Foreign Indian Premier League players are racing home on chartered flights with eight of the 11 English cricketers already back in London while Australian stars are head to Maldives for an indirect return.
The Board of Control for Cricket in India (BCCI) promised a safe return passage for every foreigner involved in the eight-team league.
Australia’s 38-strong contingent left for the Maldives as they would not be allowed to enter Australia until 15 May because of the government’s ban on travellers from Covid-hit India.
Charted planes are being flown to the Maldives, New Zealand, the West Indies and South Africa for the repatriation of cricketers after the tournament was suspended indefinitely. The decision came after at least four players tested positive for Covid-19 despite the bio bubble.
Cricket Australia and the Australian Cricketers’ Association confirmed on Wednesday that their players were leaving for Maldives and thanked the BCCI for arranging their travel.
Mike Hussey, who is an assistant coach at Chennai Super Kings, will remain in a Delhi hotel to receive treatment and serve a 10-day isolation period after he tested positive.
“Mike is experiencing mild symptoms and is in the care of his IPL franchise, the Chennai Super Kings,” the joint statement read.
Mumbai Indians team will send their players to New Zealand or the West Indies via South Africa. They also invited other payers with the same destinations to join them.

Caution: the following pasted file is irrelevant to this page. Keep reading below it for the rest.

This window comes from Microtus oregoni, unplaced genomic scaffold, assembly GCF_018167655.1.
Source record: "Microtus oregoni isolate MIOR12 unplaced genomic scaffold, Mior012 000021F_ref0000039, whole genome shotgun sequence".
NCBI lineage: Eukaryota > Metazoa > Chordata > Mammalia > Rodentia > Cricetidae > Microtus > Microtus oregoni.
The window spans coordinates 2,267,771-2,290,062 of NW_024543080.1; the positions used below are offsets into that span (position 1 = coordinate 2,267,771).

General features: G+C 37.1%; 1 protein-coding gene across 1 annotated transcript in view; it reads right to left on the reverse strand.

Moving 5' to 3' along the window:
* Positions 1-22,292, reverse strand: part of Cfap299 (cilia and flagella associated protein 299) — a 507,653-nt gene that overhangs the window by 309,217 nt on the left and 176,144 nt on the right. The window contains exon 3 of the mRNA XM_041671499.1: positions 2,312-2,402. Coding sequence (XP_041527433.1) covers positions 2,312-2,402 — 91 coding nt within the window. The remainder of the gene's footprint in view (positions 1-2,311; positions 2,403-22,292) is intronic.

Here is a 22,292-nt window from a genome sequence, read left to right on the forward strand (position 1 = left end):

Kiwi cricketers Trent Boult, Adam Milne, James Neesham, Shane Bond, joined by other Kiwi players from other teams will fly home on Friday.
However, Skipper Kane Williamson and three others will stay in India before leaving for England, New Zealand Cricket said in a statement. Other Kiwi players Williamson, Kyle Jamieson and Mitchell Santner, along with the team physiotherapist, will stay in India as they unable to secure exemption to travel to Britain until 11 May.
Eight British players have already returned to London and three more will join them in the next couple of days.
The length of Australian cohort in Maldives might be discussed during a meeting of Australia’s national cabinet on Friday.
Under the Austrian government’s decision the returnees could be prosecuted to AUS$66,000 (£37,000) and five years’ jail, or both under the Biosecurity Act which is in place in the country from the past 14 months.
On Thursday, a 73-year-old Australian challenged the ban in the federal court in Sydney. Gary Newman from Melbourne, who is stranded in Bengaluru city of India since March last year, challenged an emergency declaration made by the health minister, Greg Hunt, on 30 April.
The Biosecurity Act has been imposed in the country over the past 14 months. The case will be heard by by Justice Thomas Thawley on Monday.
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